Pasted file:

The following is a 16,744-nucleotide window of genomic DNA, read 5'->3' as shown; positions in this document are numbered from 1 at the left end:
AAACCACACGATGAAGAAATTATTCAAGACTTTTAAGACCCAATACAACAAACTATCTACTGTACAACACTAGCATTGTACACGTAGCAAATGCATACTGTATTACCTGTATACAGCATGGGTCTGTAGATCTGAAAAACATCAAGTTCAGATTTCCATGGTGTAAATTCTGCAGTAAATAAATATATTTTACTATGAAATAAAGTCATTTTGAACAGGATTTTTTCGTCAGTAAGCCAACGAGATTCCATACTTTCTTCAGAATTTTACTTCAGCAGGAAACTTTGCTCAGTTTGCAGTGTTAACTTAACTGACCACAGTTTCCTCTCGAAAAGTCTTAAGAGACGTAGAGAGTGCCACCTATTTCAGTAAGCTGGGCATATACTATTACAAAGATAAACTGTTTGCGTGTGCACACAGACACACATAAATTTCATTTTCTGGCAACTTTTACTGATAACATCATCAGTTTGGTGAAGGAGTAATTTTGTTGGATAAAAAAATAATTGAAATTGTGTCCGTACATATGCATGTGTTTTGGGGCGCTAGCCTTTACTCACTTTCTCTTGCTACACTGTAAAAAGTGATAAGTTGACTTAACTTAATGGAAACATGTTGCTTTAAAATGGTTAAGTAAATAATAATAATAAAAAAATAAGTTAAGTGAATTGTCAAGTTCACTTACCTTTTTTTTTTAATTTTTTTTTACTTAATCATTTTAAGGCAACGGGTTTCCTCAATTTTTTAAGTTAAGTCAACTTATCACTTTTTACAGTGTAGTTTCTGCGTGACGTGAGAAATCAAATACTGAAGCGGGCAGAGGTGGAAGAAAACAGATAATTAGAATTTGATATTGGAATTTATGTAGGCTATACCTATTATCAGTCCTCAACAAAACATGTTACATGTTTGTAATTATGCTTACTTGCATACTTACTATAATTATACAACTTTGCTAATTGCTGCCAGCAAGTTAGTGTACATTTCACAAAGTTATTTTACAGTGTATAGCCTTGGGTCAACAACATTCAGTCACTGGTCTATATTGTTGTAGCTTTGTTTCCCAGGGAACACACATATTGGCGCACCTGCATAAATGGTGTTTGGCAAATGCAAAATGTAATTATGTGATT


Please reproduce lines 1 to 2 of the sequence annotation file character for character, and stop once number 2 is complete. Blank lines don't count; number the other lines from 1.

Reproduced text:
The following is a 16,744-nucleotide window of genomic DNA, read 5'->3' as shown; positions in this document are numbered from 1 at the left end:
AAACCACACGATGAAGAAATTATTCAAGACTTTTAAGACCCAATACAACAAACTATCTACTGTACAACACTAGCATTGTACACGTAGCAAATGCATACTGTATTACCTGTATACAGCATGGGTCTGTAGATCTGAAAAACATCAAGTTCAGATTTCCATGGTGTAAATTCTGCAGTAAATAAATATATTTTACTATGAAATAAAGTCATTTTGAACAGGATTTTTTCGTCAGTAAGCCAACGAGATTCCATACTTTCTTCAGAATTTTACTTCAGCAGGAAACTTTGCTCAGTTTGCAGTGTTAACTTAACTGACCACAGTTTCCTCTCGAAAAGTCTTAAGAGACGTAGAGAGTGCCACCTATTTCAGTAAGCTGGGCATATACTATTACAAAGATAAACTGTTTGCGTGTGCACACAGACACACATAAATTTCATTTTCTGGCAACTTTTACTGATAACATCATCAGTTTGGTGAAGGAGTAATTTTGTTGGATAAAAAAATAATTGAAATTGTGTCCGTACATATGCATGTGTTTTGGGGCGCTAGCCTTTACTCACTTTCTCTTGCTACACTGTAAAAAGTGATAAGTTGACTTAACTTAATGGAAACATGTTGCTTTAAAATGGTTAAGTAAATAATAATAATAAAAAAATAAGTTAAGTGAATTGTCAAGTTCACTTACCTTTTTTTTTTAATTTTTTTTTACTTAATCATTTTAAGGCAACGGGTTTCCTCAATTTTTTAAGTTAAGTCAACTTATCACTTTTTACAGTGTAGTTTCTGCGTGACGTGAGAAATCAAATACTGAAGCGGGCAGAGGTGGAAGAAAACAGATAATTAGAATTTGATATTGGAATTTATGTAGGCTATACCTATTATCAGTCCTCAACAAAACATGTTACATGTTTGTAATTATGCTTACTTGCATACTTACTATAATTATACAACTTTGCTAATTGCTGCCAGCAAGTTAGTGTACATTTCACAAAGTTATTTTACAGTGTATAGCCTTGGGTCAACAACATTCAGTCACTGGTCTATATTGTTGTAGCTTTGTTTCCCAGGGAACACACATATTGGCGCACCTGCATAAATGGTGTTTGGCAAATGCAAAATGTAATTATGTGATT